7 Ancient Cities About Which Almost Nothing Is Known

Along with the generally accepted cities known to every tourist, there are many places in the world that are out of the reach of countless historians. However, despite less attention, they are no worse than the well-known Athens or Pompeii.

Mesa Verde -Colorado, USA

Once this strange city was built by the Anasazi Indians, whose trace scientists are unsuccessfully trying to find in the turbulent waves of history. Anasazi architecture is very unusual: for example, one house can have 150 rooms at once.

Leptis Magna-Libya

The ancient trading city of the Romans in North Africa was discovered only in the mid-1930s. Leptis Magna survived a terrible tsunami in 365 and has since gradually fallen into disrepair. Over time, the Sahara laid claim to the former center of civilization of the entire region and the city was buried in the sands.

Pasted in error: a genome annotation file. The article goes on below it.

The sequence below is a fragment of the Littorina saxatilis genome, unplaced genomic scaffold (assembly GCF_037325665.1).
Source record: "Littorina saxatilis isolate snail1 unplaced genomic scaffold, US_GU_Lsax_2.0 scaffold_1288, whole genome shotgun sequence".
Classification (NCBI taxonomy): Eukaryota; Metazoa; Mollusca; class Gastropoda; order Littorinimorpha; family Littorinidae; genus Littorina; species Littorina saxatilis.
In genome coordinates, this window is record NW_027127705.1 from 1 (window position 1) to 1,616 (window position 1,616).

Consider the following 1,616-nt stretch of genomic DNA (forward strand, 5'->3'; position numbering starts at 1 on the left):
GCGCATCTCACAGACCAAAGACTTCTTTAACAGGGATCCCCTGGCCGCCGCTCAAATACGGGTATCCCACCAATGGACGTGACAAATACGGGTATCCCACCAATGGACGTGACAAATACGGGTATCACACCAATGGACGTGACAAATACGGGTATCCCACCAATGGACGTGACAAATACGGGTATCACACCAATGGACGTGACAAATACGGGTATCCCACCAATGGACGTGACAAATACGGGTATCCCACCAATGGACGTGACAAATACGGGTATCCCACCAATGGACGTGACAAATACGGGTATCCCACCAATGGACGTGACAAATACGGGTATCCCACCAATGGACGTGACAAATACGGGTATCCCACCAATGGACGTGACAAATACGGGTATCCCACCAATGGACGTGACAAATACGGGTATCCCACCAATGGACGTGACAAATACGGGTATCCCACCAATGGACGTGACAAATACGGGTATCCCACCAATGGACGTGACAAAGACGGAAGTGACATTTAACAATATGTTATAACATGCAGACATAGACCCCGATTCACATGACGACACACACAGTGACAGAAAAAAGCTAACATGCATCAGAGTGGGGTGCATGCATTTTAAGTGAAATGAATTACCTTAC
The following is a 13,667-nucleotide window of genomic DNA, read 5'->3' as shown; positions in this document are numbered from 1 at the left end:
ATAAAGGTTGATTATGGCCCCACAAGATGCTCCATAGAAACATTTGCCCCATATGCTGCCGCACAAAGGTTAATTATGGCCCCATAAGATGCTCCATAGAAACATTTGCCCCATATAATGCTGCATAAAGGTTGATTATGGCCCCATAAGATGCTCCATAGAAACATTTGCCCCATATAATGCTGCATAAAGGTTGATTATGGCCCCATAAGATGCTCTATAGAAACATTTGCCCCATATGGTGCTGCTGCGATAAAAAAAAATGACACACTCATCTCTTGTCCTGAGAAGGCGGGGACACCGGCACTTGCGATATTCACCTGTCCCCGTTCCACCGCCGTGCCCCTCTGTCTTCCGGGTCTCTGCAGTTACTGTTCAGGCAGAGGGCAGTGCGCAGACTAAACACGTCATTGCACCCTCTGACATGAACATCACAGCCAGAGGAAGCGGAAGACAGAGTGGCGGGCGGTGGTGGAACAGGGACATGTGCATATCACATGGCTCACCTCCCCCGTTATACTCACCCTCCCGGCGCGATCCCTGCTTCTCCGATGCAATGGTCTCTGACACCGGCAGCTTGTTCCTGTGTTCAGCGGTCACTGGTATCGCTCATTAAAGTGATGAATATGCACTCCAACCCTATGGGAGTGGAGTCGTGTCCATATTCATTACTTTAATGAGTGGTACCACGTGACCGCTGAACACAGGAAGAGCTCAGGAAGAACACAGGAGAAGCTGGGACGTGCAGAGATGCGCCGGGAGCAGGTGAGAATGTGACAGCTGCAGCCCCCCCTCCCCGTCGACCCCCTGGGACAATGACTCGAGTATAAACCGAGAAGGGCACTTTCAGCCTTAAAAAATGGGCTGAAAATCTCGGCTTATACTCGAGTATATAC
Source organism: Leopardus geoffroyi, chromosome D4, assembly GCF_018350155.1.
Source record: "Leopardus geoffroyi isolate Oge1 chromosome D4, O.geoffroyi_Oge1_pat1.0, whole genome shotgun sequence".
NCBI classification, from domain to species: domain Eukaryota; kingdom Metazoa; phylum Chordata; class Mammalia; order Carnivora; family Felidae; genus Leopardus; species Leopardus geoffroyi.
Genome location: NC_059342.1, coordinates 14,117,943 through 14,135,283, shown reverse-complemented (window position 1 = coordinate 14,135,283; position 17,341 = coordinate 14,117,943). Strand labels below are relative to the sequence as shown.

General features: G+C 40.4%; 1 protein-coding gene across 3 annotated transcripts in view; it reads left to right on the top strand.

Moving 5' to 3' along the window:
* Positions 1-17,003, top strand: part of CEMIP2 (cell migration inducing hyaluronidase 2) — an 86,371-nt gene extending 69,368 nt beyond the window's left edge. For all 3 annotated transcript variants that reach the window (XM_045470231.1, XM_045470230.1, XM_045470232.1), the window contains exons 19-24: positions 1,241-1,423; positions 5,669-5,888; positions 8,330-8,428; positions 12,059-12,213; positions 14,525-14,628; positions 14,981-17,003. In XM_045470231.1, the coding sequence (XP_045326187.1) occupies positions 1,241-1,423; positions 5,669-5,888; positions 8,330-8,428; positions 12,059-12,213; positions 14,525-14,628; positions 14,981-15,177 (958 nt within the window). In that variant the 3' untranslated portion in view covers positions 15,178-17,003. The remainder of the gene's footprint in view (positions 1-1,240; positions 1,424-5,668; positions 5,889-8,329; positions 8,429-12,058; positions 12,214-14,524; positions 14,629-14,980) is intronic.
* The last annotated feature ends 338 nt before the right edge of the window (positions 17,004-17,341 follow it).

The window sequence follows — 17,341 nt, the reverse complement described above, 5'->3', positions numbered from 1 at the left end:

The heyday of the Vijayanagar Empire fell on the XIV-XVI centuries. One of the main cities of this culture was the free Virupaksha, whose rulers often started quarrels with their Muslim neighbors. This led to a tragedy: in 1565 Virupaksha fell under the onslaught of Muslim hordes – the population of the city was massacred, and the temples were destroyed to the ground.

Ciudad Perdida-Colombia

The Colombians themselves call the ancient city of Tejuna. The modern name can be roughly translated as “The Lost City”: the ruins of the municipal center of the Indians, founded in 800 BC, were found by archaeologists only in 1972.


From 570 to 637 AD, Ctesiphon was the largest city in the entire world. The capital of the Sassanids did not stand the test of time, and today only the palace of Taki-Kirs, the summer residence of the Sassanid dynasty, reminds of its former greatness.


The city of 1001 one church was the capital of Armenia until 1045. Researchers today are amazed at the grandeur of local architecture: ancient architects created unique monuments, most of which, unfortunately, have already been destroyed.


The great city, the center of Mayan life in the III-VIII centuries and the capital of the Baakul kingdom. In the 9th century, wild tribes came from the coast of the Gulf of Mexico and destroyed the city.